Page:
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Inflammation and cancer: advances and new agents

Key Points

  • Inflammation and innate immunity have a vital and complex role in driving tumorigenesis

  • Strong epidemiological and preclinical data support an anti-inflammatory approach to prevention and treatment of cancer

  • Several therapeutic agents targeting inflammatory cytokines, transcription factors and immune cells are being developed and tested in the clinical setting

  • Current successes of treatments targeting adaptive immunity indicate a great need to further our clinical understanding of the inflammatory and innate immune system to identify further targets for cancer treatment

  • Combining treatments that target the adaptive and innate immune systems in the tumour microenvironment might be advantageous

Abstract

Tumour-promoting inflammation is considered one of the enabling characteristics of cancer development. Chronic inflammatory disease increases the risk of some cancers, and strong epidemiological evidence exists that NSAIDs, particularly aspirin, are powerful chemopreventive agents. Tumour microenvironments contain many different inflammatory cells and mediators; targeting these factors in genetic, transplantable and inducible murine models of cancer substantially reduces the development, growth and spread of disease. Thus, this complex network of inflammation offers targets for prevention and treatment of malignant disease. Much potential exists in this area for novel cancer prevention and treatment strategies, although clinical research to support targeting of cancer-related inflammation and innate immunity in patients with advanced-stage cancer remains in its infancy. Following the initial successes of immunotherapies that modulate the adaptive immune system, we assert that inflammation and innate immunity are important targets in patients with cancer on the basis of extensive preclinical and epidemiological data. The adaptive immune response is heavily dependent on innate immunity, therefore, inhibiting some of the tumour-promoting immunosuppressive actions of the innate immune system might enhance the potential of immunotherapies that activate a nascent antitumour response.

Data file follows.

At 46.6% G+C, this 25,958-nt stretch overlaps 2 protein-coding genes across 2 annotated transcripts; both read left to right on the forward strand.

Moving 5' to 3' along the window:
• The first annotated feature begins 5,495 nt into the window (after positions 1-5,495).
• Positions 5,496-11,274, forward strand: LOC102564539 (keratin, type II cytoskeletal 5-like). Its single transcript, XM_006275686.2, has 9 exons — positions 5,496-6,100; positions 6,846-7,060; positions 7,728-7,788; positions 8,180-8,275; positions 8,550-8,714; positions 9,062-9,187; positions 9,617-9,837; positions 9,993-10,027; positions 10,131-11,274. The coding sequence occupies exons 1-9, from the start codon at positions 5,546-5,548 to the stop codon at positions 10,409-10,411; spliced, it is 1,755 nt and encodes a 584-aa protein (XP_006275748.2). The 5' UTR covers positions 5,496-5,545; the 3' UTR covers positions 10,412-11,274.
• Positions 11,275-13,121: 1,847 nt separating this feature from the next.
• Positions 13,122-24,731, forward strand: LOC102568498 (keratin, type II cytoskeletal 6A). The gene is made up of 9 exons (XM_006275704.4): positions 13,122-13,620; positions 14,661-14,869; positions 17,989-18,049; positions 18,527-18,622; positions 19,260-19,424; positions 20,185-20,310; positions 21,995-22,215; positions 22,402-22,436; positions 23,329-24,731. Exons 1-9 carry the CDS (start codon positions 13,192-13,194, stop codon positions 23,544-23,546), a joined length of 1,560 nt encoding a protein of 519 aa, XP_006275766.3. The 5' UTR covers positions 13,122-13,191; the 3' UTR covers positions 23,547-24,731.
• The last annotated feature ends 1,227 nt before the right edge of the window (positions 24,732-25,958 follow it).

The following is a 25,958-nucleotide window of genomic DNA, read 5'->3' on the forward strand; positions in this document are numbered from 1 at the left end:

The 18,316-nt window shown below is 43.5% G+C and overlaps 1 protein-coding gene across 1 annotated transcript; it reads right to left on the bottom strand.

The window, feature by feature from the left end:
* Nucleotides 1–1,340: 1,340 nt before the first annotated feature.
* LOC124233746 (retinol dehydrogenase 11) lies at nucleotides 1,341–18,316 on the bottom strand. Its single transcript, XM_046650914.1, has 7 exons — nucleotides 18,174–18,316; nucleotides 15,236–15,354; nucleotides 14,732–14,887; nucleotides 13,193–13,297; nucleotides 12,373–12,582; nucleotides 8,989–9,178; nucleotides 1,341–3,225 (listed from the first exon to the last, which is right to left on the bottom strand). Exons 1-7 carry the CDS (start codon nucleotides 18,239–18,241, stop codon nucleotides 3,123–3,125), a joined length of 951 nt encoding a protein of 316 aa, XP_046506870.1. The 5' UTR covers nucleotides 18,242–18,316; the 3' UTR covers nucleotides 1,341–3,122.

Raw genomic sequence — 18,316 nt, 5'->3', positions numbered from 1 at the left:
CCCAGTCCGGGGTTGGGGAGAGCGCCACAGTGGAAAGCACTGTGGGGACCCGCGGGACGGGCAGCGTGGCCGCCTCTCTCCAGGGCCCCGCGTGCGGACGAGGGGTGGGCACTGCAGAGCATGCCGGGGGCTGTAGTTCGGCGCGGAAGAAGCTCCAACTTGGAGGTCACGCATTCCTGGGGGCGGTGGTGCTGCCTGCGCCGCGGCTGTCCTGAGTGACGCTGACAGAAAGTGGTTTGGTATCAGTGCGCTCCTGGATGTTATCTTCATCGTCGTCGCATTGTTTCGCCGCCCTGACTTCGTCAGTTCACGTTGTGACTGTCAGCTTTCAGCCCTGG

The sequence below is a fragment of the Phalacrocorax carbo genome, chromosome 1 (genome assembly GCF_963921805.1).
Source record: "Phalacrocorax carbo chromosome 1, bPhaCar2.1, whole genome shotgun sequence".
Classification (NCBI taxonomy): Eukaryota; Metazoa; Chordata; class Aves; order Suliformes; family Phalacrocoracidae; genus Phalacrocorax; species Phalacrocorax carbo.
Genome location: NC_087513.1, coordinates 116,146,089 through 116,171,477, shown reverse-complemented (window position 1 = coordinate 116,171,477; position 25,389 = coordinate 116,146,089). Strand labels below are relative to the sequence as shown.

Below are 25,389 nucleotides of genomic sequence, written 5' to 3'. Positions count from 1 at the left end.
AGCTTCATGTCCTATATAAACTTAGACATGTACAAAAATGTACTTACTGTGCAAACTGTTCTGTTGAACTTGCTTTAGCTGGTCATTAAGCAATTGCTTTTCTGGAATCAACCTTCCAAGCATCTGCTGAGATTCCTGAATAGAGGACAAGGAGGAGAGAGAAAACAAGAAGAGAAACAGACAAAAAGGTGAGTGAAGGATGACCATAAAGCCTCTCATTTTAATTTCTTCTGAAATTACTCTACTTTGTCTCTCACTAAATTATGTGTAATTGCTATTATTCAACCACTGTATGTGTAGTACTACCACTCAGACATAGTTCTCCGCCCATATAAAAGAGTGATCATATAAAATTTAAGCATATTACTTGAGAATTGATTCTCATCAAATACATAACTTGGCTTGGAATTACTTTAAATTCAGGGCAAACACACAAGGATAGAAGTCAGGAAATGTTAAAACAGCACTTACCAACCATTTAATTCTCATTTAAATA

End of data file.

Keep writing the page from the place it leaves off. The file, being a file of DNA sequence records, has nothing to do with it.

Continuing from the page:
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Figure 1: The molecular basis of cancer-related inflammation.

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Acknowledgements

S.M.C. gratefully acknowledges research funding from Cancer Research UK. F.R.B. gratefully acknowledges research funding from Cancer Research UK (grant C587/A16354) and the European Research Council (grant GA 322,566).

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S.M.C. and F.R.B. contributed equally to researching data for the article, discussions of article content, writing the article, and reviewing and/or editing of the manuscript before submission.

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Correspondence to Frances R. Balkwill.

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Crusz, S., Balkwill, F. Inflammation and cancer: advances and new agents. Nat Rev Clin Oncol 12, 584–596 (2015). https://doi.org/10.1038/nrclinonc.2015.105

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